November 30, 2012
Like the wee trash can on your computer screen...
...iCloud was meant to make data ubiquitous -- to magically handle syncing everything that really needs syncing between iOS and OS X devices, so users simply have the most up-to-date stuff, backed up and available, all the time and everywhere, without worrying. And it is. Except when it isn't. And when it isn't, it's almost as opaque to developers building against its APIs as it is to users wondering where their stuff is. So what to do?...My main peeve with Apple through the years is that the excellence of their gadgets hardly extends to anything they do with networks. That's almost always where I experience frustration. Possibly the focus the on one leads to a blind spot on the other.
Apple pioneered in making your file system something you could see. Almost touch. You put your little pieces of paper into little folders. Drop them in a little trash can when you are done with them. That's psychologically very satisfying for the average user, and conveys information much better than a command-line interface. So it bewilders me that they have never done much to make networks visible. There's no way, for instance, to "see" your local network of printers and routers and scanners. This would seem like a no-brainer to me. Why isn't there the equivalent of the "desktop?" Why can't I "see" my printers or my print queues?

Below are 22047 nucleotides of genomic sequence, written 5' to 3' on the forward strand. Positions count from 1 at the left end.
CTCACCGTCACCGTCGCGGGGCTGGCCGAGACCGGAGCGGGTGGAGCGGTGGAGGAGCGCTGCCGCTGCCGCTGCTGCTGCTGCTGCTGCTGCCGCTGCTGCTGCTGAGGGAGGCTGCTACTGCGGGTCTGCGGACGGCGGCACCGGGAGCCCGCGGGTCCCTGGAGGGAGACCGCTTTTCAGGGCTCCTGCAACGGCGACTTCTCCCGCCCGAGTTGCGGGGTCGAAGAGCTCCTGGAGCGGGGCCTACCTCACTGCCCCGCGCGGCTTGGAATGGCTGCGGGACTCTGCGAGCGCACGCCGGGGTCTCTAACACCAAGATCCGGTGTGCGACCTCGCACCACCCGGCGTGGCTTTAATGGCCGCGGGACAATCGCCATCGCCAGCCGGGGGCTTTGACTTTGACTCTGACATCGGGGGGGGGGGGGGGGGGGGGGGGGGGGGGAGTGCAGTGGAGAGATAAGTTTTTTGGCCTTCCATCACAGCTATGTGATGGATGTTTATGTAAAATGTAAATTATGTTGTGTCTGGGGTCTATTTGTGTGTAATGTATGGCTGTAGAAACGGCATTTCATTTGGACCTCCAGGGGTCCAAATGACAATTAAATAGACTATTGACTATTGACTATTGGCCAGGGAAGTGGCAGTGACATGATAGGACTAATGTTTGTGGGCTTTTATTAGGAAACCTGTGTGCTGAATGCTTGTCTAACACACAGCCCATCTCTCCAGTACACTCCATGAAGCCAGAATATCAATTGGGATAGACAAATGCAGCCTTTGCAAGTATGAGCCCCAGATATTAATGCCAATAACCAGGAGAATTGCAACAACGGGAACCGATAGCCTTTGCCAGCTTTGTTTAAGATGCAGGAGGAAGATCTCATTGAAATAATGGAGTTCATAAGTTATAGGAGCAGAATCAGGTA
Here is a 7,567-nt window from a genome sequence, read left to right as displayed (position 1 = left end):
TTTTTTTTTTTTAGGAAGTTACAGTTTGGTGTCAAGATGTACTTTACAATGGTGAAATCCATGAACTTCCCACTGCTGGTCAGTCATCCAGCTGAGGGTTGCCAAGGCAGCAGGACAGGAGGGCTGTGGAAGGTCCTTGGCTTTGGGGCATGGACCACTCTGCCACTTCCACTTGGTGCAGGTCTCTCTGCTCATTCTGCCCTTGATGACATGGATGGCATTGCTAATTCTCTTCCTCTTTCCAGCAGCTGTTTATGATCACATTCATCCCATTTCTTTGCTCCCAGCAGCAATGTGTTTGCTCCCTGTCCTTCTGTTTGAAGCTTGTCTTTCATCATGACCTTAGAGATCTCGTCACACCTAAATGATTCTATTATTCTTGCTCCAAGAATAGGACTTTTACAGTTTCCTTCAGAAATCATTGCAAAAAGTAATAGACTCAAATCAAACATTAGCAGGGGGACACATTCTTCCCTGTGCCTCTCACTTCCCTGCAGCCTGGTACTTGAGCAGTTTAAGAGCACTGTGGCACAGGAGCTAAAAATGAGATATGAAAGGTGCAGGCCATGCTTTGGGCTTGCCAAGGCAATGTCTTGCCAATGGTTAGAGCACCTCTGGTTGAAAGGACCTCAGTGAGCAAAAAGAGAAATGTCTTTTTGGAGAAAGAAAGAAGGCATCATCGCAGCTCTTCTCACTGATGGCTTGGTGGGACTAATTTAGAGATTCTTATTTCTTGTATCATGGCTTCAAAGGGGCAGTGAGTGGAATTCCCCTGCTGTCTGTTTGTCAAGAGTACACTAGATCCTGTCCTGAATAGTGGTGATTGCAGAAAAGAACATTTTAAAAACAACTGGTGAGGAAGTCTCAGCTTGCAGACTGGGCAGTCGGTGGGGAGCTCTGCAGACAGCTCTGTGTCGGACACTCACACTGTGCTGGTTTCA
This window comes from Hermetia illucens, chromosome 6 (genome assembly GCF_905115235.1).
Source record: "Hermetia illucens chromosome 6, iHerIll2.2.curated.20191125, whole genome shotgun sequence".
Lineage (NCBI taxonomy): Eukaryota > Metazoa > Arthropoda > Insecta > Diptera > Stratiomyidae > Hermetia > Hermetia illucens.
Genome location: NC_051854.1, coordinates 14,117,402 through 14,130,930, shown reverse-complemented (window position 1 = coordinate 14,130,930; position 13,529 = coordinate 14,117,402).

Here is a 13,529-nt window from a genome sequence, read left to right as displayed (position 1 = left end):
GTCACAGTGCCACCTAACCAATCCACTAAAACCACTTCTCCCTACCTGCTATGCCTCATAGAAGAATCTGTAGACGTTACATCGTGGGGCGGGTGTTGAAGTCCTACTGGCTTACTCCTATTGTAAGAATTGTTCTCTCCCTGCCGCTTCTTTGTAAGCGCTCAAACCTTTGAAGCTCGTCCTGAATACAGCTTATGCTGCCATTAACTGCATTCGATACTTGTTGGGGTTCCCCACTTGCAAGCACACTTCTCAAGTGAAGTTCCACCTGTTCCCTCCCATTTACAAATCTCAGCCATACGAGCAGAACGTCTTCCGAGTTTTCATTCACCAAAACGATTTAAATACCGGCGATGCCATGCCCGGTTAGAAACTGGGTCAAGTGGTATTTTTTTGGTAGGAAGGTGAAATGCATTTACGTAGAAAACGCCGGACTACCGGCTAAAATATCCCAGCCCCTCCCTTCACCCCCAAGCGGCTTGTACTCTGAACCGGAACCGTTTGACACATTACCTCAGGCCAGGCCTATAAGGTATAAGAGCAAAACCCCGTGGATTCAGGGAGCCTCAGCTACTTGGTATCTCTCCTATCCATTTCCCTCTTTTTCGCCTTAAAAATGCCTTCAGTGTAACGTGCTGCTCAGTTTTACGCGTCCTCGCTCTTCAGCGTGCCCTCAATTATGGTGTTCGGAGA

Likewise, why can't I see my documents "flying off" towards the Cloud? With maybe some visual indicator of which version is replacing which? Or my e-mail account settings, why should they not be visible as icons? Ones that I can save, or drop into another-mail client?
I had big hopes for iCloud, but now I hardly use it. I mostly use Evernote, which I've come to love.Posted by John Weidner at November 30, 2012 10:05 PM